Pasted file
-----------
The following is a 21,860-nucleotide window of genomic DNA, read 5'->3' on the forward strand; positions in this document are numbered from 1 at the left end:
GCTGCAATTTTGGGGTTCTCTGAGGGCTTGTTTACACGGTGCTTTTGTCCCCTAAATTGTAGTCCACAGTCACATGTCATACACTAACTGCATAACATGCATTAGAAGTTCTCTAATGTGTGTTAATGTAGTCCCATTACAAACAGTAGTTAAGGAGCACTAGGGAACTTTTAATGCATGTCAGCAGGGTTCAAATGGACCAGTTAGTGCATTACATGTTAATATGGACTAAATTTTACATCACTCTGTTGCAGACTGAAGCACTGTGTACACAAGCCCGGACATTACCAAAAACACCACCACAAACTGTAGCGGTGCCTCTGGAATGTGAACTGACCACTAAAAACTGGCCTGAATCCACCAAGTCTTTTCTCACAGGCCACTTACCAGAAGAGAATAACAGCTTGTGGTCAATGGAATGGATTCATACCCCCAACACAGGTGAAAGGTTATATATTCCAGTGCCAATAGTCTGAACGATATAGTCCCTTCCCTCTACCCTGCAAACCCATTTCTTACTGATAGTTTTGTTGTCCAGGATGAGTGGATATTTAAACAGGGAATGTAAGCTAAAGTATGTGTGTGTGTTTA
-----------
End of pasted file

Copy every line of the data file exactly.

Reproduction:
The following is a 21,860-nucleotide window of genomic DNA, read 5'->3' on the forward strand; positions in this document are numbered from 1 at the left end:
GCTGCAATTTTGGGGTTCTCTGAGGGCTTGTTTACACGGTGCTTTTGTCCCCTAAATTGTAGTCCACAGTCACATGTCATACACTAACTGCATAACATGCATTAGAAGTTCTCTAATGTGTGTTAATGTAGTCCCATTACAAACAGTAGTTAAGGAGCACTAGGGAACTTTTAATGCATGTCAGCAGGGTTCAAATGGACCAGTTAGTGCATTACATGTTAATATGGACTAAATTTTACATCACTCTGTTGCAGACTGAAGCACTGTGTACACAAGCCCGGACATTACCAAAAACACCACCACAAACTGTAGCGGTGCCTCTGGAATGTGAACTGACCACTAAAAACTGGCCTGAATCCACCAAGTCTTTTCTCACAGGCCACTTACCAGAAGAGAATAACAGCTTGTGGTCAATGGAATGGATTCATACCCCCAACACAGGTGAAAGGTTATATATTCCAGTGCCAATAGTCTGAACGATATAGTCCCTTCCCTCTACCCTGCAAACCCATTTCTTACTGATAGTTTTGTTGTCCAGGATGAGTGGATATTTAAACAGGGAATGTAAGCTAAAGTATGTGTGTGTGTTTA